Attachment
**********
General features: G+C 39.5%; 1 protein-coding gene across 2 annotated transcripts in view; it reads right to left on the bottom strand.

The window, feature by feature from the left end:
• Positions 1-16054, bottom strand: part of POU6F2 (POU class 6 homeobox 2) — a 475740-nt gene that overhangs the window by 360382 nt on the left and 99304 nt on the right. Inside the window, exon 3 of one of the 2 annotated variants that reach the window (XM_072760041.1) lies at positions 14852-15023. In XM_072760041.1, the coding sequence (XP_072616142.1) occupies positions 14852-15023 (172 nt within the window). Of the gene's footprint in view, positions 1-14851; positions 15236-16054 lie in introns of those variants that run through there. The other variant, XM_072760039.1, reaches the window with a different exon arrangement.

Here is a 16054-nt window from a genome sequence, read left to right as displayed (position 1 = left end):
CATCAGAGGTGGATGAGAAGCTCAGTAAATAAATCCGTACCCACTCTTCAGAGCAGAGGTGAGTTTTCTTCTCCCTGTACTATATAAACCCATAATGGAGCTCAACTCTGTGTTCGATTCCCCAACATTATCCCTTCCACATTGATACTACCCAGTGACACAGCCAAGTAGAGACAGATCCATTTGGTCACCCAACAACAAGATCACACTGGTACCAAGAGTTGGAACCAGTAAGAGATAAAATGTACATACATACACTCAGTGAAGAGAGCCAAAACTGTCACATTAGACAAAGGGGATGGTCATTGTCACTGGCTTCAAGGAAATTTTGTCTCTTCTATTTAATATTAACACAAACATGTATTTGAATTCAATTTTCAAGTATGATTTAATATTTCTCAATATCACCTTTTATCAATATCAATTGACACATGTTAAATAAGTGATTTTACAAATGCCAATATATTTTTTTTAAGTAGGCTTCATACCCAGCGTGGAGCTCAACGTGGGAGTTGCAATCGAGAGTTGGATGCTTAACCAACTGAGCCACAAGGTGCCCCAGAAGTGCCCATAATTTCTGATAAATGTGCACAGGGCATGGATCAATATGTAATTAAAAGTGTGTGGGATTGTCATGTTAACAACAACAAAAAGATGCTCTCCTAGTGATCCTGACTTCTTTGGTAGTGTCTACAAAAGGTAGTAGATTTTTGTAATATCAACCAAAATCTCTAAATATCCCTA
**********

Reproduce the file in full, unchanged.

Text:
General features: G+C 39.5%; 1 protein-coding gene across 2 annotated transcripts in view; it reads right to left on the bottom strand.

The window, feature by feature from the left end:
• Positions 1-16054, bottom strand: part of POU6F2 (POU class 6 homeobox 2) — a 475740-nt gene that overhangs the window by 360382 nt on the left and 99304 nt on the right. Inside the window, exon 3 of one of the 2 annotated variants that reach the window (XM_072760041.1) lies at positions 14852-15023. In XM_072760041.1, the coding sequence (XP_072616142.1) occupies positions 14852-15023 (172 nt within the window). Of the gene's footprint in view, positions 1-14851; positions 15236-16054 lie in introns of those variants that run through there. The other variant, XM_072760039.1, reaches the window with a different exon arrangement.

Here is a 16054-nt window from a genome sequence, read left to right as displayed (position 1 = left end):
CATCAGAGGTGGATGAGAAGCTCAGTAAATAAATCCGTACCCACTCTTCAGAGCAGAGGTGAGTTTTCTTCTCCCTGTACTATATAAACCCATAATGGAGCTCAACTCTGTGTTCGATTCCCCAACATTATCCCTTCCACATTGATACTACCCAGTGACACAGCCAAGTAGAGACAGATCCATTTGGTCACCCAACAACAAGATCACACTGGTACCAAGAGTTGGAACCAGTAAGAGATAAAATGTACATACATACACTCAGTGAAGAGAGCCAAAACTGTCACATTAGACAAAGGGGATGGTCATTGTCACTGGCTTCAAGGAAATTTTGTCTCTTCTATTTAATATTAACACAAACATGTATTTGAATTCAATTTTCAAGTATGATTTAATATTTCTCAATATCACCTTTTATCAATATCAATTGACACATGTTAAATAAGTGATTTTACAAATGCCAATATATTTTTTTTAAGTAGGCTTCATACCCAGCGTGGAGCTCAACGTGGGAGTTGCAATCGAGAGTTGGATGCTTAACCAACTGAGCCACAAGGTGCCCCAGAAGTGCCCATAATTTCTGATAAATGTGCACAGGGCATGGATCAATATGTAATTAAAAGTGTGTGGGATTGTCATGTTAACAACAACAAAAAGATGCTCTCCTAGTGATCCTGACTTCTTTGGTAGTGTCTACAAAAGGTAGTAGATTTTTGTAATATCAACCAAAATCTCTAAATATCCCTA